There’s something about gays that bothers a lot of conservatives. They may deny it but that something is that they’re gay. And we can thank the Bible for that.
I thought about this after the recent Supreme Court decisions on gay marriage, which, you may have noted, did not go over well with many conservatives.
Let’s first acknowledge that reasonable people may disagree on gay marriage. So supporters of same sex marriage need to be careful not to throw the word “bigot” around too loosely. After all, if opponents of gay marriage are automatically bigots then President Obama was a bigot. Remember, he was against same sex marriage until he was for it. And the same goes for Bill Clinton who signed the Defense of Marriage Act into law — a law that effectively deemed the only marriage recognized by the federal government is between a man and a woman.
But let’s get back to my conservative friends, many of whom say the real debate is not about gay marriage so much as it is about states’ rights. They don’t want to federal government deciding matters that should be left to the people in the states. I’m all for states’ rights, but not in all cases. We didn’t let the states of the Deep South decide if blacks should be able to vote. States can decide how much sales tax they can levy. They can’t decide who can sit at the lunch counter and who can’t based on skin color. Nothing is exactly the same as race in America, but to me, civil rights for gays is in the same ballpark as civil rights for blacks.
Another argument I’ve heard over and over again since the Supreme Court decisions is that gays should not be allowed to marry because the main purpose of marriage is pro-creation. Frankly, I can’t understand how anyone with a modicum of intelligence can make this argument. Have they thought about the heterosexual couples who are allowed to marry even though they don’t want to have children? Have they thought about the young couples who are unable to have kids? How about older men and women who want to marry but can no longer have children? Should we also put all of them into a special group that is not allowed to marry?
Then there’s the slippery slope argument. If we allow gay marriage, this argument goes, then we’ll have to accept all sorts of other marriages. What if Lenny wants to marry a goat? All I can say is I’ll worry about that later.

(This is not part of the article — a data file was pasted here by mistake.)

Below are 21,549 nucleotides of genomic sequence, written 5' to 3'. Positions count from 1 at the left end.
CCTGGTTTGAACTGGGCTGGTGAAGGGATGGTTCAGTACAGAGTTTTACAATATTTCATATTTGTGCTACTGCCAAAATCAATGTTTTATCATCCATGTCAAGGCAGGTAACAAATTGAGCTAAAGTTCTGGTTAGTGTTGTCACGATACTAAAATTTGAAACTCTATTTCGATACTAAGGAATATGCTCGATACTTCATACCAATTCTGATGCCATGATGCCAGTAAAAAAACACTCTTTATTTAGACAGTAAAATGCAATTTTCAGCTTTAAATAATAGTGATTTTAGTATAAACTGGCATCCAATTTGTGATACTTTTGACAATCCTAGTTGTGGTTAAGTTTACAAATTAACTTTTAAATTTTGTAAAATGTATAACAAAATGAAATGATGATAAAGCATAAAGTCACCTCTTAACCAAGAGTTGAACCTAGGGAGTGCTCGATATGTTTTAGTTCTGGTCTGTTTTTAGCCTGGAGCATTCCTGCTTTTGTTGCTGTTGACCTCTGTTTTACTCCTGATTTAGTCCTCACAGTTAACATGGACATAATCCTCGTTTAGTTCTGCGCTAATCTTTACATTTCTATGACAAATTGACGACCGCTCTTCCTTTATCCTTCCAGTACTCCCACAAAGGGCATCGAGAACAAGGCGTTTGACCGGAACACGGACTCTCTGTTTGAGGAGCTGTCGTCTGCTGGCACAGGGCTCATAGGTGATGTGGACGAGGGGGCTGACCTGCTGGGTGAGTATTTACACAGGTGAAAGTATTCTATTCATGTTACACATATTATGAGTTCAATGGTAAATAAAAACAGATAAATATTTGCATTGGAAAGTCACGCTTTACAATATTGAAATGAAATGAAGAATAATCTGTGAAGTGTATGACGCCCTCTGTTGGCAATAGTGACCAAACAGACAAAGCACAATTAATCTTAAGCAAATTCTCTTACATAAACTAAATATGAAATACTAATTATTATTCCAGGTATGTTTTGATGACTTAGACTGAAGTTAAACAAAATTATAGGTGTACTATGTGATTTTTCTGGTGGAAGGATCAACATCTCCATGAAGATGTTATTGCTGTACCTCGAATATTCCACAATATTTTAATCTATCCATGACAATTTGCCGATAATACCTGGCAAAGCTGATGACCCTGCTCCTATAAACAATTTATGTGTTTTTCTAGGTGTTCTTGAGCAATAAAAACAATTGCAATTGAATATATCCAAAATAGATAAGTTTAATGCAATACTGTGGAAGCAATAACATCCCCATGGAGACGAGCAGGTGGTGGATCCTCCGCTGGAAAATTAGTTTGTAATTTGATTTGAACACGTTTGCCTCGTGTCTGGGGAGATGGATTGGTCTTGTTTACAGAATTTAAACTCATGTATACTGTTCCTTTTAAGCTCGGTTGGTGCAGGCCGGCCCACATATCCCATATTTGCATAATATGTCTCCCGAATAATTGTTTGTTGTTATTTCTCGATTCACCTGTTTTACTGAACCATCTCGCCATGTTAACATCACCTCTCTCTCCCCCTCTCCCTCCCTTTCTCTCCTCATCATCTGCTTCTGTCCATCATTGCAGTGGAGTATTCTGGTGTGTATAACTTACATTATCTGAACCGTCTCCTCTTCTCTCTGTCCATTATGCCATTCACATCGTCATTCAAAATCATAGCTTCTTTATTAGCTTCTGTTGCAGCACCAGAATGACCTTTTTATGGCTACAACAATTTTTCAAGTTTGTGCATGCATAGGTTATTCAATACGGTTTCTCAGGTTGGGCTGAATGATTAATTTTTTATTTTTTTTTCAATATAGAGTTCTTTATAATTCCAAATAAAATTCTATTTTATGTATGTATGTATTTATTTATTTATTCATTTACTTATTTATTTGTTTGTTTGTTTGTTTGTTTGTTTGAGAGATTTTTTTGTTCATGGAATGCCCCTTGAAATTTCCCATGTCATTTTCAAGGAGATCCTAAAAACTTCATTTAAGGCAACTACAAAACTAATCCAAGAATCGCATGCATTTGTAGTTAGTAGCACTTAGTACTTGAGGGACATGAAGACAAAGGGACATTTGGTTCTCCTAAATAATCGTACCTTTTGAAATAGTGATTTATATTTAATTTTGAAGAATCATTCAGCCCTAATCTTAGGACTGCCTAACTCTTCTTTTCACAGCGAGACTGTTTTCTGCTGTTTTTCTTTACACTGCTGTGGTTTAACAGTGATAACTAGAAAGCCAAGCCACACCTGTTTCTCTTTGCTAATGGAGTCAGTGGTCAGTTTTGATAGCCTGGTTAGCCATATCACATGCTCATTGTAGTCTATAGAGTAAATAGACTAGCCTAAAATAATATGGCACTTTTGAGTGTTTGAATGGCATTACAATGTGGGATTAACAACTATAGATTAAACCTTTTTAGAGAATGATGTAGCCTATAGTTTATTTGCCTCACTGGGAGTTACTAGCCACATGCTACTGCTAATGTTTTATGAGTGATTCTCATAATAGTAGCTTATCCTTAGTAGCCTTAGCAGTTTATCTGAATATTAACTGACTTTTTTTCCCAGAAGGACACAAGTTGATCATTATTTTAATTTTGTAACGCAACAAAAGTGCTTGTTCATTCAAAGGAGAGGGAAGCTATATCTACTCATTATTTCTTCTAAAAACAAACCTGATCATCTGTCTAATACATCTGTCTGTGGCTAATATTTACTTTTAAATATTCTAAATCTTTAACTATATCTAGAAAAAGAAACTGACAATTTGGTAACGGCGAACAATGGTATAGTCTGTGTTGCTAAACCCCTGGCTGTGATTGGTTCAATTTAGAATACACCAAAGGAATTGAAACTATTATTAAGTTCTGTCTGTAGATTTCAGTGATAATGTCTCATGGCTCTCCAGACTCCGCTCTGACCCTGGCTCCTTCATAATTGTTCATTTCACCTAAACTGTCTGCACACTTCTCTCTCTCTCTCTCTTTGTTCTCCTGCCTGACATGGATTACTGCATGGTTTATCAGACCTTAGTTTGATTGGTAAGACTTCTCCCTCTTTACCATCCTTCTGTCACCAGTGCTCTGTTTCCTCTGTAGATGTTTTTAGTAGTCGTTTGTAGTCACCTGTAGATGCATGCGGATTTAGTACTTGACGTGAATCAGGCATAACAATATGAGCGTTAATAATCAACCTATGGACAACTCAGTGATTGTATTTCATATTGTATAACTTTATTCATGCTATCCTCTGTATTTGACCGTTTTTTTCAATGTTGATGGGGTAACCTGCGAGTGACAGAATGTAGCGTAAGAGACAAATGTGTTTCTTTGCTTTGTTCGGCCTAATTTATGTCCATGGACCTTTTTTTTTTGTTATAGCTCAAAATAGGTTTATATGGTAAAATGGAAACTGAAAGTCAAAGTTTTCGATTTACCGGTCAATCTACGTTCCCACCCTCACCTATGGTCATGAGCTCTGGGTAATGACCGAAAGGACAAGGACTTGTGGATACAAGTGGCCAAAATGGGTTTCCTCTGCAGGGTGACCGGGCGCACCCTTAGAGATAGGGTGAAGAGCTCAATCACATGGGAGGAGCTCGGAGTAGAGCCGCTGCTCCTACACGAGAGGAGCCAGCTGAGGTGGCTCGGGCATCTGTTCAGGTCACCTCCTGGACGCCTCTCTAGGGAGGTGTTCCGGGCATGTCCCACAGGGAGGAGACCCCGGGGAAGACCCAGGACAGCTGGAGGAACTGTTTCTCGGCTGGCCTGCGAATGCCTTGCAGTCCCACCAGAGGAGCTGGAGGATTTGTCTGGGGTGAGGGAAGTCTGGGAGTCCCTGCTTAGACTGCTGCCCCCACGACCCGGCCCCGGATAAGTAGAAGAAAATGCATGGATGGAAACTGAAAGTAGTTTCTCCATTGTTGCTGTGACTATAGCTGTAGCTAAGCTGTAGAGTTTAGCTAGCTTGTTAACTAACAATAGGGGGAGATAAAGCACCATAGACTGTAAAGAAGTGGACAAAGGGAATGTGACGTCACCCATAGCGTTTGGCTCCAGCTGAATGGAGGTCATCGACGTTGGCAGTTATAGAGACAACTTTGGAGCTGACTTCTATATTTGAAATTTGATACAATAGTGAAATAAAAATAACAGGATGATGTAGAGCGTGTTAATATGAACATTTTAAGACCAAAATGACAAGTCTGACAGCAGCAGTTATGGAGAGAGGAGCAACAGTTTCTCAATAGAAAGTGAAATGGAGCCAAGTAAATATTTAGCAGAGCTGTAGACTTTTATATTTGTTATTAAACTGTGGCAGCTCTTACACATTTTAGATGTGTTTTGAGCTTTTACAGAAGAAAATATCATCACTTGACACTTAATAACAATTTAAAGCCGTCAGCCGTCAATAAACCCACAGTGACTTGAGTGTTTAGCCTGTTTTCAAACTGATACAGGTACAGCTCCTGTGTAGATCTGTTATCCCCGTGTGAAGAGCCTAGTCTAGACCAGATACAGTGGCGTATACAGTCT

Perhaps conservatives should consider the conservative argument for same sex marriage. Yes, one exists. Aren’t conservatives always telling us they favor commitment over random hook-ups? So let gays marry and be committed to each other. Conservatives tell us they like personal responsibility. So let gays marry and be responsible for each other, especially in times of need. Let’s say a gay man is sick and the hospital costs are mounting. Who do conservatives want to pay the bill – the marriage partner or the federal government, which they usually despise?
But for most conservative opponents of gay marriage these arguments don’t amount to much; they’re all distractions. Because whether they acknowledge it or not, they’re against gay marriage for just one reason: religion.
The Bible tells them that homosexuality is wrong and that’s enough for the true believers. But no one is suggesting that the church perform, or in any way accept, gay marriage. Why not let the state recognize same-sex marriage and let the church do whatever it wants?
Or better yet, why not drastically change the way we all look at marriage. Let the government acknowledge only civil unions, for gays and straight couples. And let the church or the synagogue or the mosque sanction only the kind of marriage they want. If a particular religion believes homosexuality is a sin, that religion should not sanction homosexual marriage. Pretty simple.
But religious conservatives will never accept this, because to them marriage is a holy sacrament and homosexuality is an abomination. The two can never co-exist. God, they believe, would never approve of any plan that puts gays and straights on the same legal footing.
There’s a lot of good to be said about religion. People of faith do a lot of good things for poor people and others who need help. But I’m afraid religion can also make people closed-minded; it can keep them locked in their old ways as the world around them moves forward. It can make them forget that it was Jesus who aligned himself with those society shunned? It was Jesus who was on the side of the “outcast.” I wonder how Jesus would feel about a marriage between Adam and Steve.
The polls show that more and more younger people are accepting gay marriage and also rejecting religion (for many reasons besides same-sex marriage). The Church knows this but won’t compromise on its principles. Neither will the supporters of same-sex marriage.
On this issue, religious conservatives are on the wrong side of a very powerful force. They are on the wrong side of history. The French writer Victor Hugo said it best: “All the forces in the world are not so powerful as an idea whose time has come.”